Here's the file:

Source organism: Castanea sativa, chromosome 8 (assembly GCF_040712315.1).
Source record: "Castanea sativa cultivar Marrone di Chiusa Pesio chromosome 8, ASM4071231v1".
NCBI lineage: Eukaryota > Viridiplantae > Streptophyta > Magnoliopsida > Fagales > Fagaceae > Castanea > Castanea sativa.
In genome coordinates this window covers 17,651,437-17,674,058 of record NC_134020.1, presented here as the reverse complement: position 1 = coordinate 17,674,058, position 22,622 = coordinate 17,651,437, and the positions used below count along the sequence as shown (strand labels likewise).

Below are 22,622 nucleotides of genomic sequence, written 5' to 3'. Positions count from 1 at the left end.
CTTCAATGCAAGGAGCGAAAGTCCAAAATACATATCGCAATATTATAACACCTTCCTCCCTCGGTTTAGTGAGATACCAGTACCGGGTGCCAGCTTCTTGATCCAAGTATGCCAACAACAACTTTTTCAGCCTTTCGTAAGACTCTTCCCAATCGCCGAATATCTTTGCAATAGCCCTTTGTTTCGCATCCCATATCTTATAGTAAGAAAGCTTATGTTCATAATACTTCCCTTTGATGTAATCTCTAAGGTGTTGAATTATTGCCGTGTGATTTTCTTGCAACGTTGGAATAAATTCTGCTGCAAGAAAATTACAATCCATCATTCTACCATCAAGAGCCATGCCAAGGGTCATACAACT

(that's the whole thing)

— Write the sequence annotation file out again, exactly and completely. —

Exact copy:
Source organism: Castanea sativa, chromosome 8 (assembly GCF_040712315.1).
Source record: "Castanea sativa cultivar Marrone di Chiusa Pesio chromosome 8, ASM4071231v1".
NCBI lineage: Eukaryota > Viridiplantae > Streptophyta > Magnoliopsida > Fagales > Fagaceae > Castanea > Castanea sativa.
In genome coordinates this window covers 17,651,437-17,674,058 of record NC_134020.1, presented here as the reverse complement: position 1 = coordinate 17,674,058, position 22,622 = coordinate 17,651,437, and the positions used below count along the sequence as shown (strand labels likewise).

Below are 22,622 nucleotides of genomic sequence, written 5' to 3'. Positions count from 1 at the left end.
CTTCAATGCAAGGAGCGAAAGTCCAAAATACATATCGCAATATTATAACACCTTCCTCCCTCGGTTTAGTGAGATACCAGTACCGGGTGCCAGCTTCTTGATCCAAGTATGCCAACAACAACTTTTTCAGCCTTTCGTAAGACTCTTCCCAATCGCCGAATATCTTTGCAATAGCCCTTTGTTTCGCATCCCATATCTTATAGTAAGAAAGCTTATGTTCATAATACTTCCCTTTGATGTAATCTCTAAGGTGTTGAATTATTGCCGTGTGATTTTCTTGCAACGTTGGAATAAATTCTGCTGCAAGAAAATTACAATCCATCATTCTACCATCAAGAGCCATGCCAAGGGTCATACAACT